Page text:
There are more flags for the video mode kernel parameter. See the documentation for detail.

b.) Finally apply changes by running command:

sudo update-grub

And reboot.

Option 2.) use Grub Customizer:

Grub-Customizer, the popular graphical tool offers an option to add the Kernel parameter.

Install it from Ubuntu Software if you don’t have it. Then launch it and navigate to General Settings tab. Finally add the value and click on Save button.

Set Custom Resolution for Multiple Displays:

If you have multiple monitors connected to your Ubuntu machine. It’s OK to set one screen resolution for all displays, or use more “video=” parameter for each display.

a.) To set one screen resolution for all displays, just skip the device name. For instance:

[email protected]

It will add 1600×900 screen resolution with 60 Hz refresh rate for all the connected displays.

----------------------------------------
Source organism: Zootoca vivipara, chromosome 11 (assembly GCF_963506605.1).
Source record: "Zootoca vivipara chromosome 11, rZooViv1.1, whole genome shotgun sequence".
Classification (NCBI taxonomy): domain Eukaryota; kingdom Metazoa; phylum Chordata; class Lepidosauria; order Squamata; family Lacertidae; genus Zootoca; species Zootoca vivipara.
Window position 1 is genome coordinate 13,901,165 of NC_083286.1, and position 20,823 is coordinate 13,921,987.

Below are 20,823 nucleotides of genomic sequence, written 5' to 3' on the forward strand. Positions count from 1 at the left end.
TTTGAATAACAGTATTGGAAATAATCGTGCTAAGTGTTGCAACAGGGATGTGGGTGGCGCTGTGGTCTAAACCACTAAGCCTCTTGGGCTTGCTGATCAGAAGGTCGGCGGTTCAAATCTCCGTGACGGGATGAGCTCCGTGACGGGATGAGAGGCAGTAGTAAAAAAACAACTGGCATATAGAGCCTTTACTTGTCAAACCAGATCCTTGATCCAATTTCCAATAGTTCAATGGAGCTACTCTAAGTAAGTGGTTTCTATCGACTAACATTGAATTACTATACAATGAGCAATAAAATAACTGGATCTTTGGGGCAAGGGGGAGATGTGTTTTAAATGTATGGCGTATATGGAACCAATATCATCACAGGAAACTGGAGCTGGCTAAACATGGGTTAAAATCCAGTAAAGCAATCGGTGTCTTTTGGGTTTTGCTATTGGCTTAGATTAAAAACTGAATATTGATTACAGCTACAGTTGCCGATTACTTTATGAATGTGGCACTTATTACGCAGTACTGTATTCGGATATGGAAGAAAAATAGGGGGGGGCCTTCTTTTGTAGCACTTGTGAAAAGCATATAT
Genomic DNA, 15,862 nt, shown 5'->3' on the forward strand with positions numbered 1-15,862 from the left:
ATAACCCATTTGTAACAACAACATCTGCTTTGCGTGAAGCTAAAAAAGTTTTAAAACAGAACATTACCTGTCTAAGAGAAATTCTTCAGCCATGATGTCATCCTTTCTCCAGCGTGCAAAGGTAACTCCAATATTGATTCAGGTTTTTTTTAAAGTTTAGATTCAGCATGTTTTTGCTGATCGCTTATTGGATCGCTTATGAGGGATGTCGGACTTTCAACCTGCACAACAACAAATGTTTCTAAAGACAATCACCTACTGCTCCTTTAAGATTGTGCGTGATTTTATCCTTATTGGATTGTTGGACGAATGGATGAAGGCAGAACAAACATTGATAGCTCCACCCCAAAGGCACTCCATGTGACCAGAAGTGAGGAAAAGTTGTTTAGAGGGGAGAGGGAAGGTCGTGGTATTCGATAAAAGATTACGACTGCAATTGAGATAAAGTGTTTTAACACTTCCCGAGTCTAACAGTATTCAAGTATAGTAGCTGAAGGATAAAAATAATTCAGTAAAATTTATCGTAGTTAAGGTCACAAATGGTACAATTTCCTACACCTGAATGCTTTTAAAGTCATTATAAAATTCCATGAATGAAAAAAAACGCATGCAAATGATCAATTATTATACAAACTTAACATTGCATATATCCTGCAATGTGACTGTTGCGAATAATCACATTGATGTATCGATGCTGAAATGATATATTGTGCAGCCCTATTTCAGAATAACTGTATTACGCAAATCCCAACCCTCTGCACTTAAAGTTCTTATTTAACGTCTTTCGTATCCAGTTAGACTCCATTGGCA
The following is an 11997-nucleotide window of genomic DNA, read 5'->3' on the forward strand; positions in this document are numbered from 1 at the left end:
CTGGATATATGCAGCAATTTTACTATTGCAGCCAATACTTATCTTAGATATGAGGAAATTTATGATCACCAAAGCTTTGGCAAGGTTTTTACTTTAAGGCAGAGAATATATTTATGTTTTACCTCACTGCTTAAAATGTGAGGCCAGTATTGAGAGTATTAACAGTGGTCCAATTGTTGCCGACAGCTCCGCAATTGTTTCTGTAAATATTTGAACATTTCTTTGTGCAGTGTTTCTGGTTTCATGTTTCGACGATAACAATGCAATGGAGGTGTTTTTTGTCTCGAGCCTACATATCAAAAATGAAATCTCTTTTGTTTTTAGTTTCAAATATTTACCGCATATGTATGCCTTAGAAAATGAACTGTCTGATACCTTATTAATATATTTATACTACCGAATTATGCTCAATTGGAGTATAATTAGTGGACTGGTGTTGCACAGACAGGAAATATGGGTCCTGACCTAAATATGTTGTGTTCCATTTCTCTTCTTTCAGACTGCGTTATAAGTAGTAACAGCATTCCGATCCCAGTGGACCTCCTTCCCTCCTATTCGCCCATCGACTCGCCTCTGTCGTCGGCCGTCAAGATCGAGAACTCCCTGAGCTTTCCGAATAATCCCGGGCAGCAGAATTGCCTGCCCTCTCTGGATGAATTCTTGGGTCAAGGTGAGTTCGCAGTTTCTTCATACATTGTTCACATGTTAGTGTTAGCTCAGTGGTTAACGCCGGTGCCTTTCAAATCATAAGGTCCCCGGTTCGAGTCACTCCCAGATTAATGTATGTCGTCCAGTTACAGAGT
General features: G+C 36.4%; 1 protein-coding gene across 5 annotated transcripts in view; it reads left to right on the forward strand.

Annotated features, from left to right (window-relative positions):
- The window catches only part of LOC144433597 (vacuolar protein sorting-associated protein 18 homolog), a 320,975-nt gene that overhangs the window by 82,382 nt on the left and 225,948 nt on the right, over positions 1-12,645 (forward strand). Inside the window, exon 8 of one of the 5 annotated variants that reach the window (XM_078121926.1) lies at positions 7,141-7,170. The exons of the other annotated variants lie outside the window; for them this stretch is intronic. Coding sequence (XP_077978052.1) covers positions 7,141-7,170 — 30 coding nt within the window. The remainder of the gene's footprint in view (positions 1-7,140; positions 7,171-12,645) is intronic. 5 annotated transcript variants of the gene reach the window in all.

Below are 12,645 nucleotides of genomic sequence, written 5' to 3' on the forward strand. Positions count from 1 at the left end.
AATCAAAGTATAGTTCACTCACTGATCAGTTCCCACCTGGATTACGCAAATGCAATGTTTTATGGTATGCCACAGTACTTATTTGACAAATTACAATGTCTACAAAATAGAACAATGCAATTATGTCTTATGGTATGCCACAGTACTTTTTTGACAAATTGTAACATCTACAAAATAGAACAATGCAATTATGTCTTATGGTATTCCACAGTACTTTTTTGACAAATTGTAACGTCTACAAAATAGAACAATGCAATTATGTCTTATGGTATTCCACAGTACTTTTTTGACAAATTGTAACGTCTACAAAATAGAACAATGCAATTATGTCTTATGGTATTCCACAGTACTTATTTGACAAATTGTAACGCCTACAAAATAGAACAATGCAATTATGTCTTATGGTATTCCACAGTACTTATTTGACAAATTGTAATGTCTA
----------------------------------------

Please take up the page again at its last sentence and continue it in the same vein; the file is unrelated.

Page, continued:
b.) To add more “video=” parameter. For instance, I have two displays: eDP-1 and DP-1 connected. And to add 1360×700 for eDP-1 and 1600×900 for DP-1, use:

video=eDP-1:[email protected] video=DP-1:[email protected]

That’s all. Enjoy!

Nvidia Linux driver

NVIDIA graphics driver for Linux released version 465.27 a day ago with new Laptop GPUs support and a few bug-fixes.

In NVIDIA 465.27, following new GPUs are supported:

  • T600 Laptop GPU
  • T1200 Laptop GPU
  • RTX A5000 Laptop GPU
  • RTX A4000 Laptop GPU
  • RTX A3000 Laptop GPU
  • RTX A2000 Laptop GPU

There are also some fixes in the release including:

  • Fixed a bug that could prevent a system from resuming from suspend when DisplayPort activity occurred while the system was suspended.
  • Fixed a regression that prevented eglQueryDevicesEXT from correctly enumerating GPUs on systems with multiple GPUs where access to the GPU device files was restricted for some GPUs.
  • Fixed a regression that could cause system hangs when changing display resolution on SLI Mosaic configurations.
  • Fixed a bug that could result in blank displays when driving multiple displays at the same resolution using active DisplayPort dongles.

How to Install NVIDIA 465.27 in Ubuntu:

Ubuntu now builds the latest NVIDIA drivers and pushes them via its own security & updates repositories.

Just wait! It’ll be available in next few days. At that time, launch Additional Drivers utility and you’ll see the driver available to install.

If you can’t wait, go to NVIDIA website and download the .run installer package (not recommended for beginners):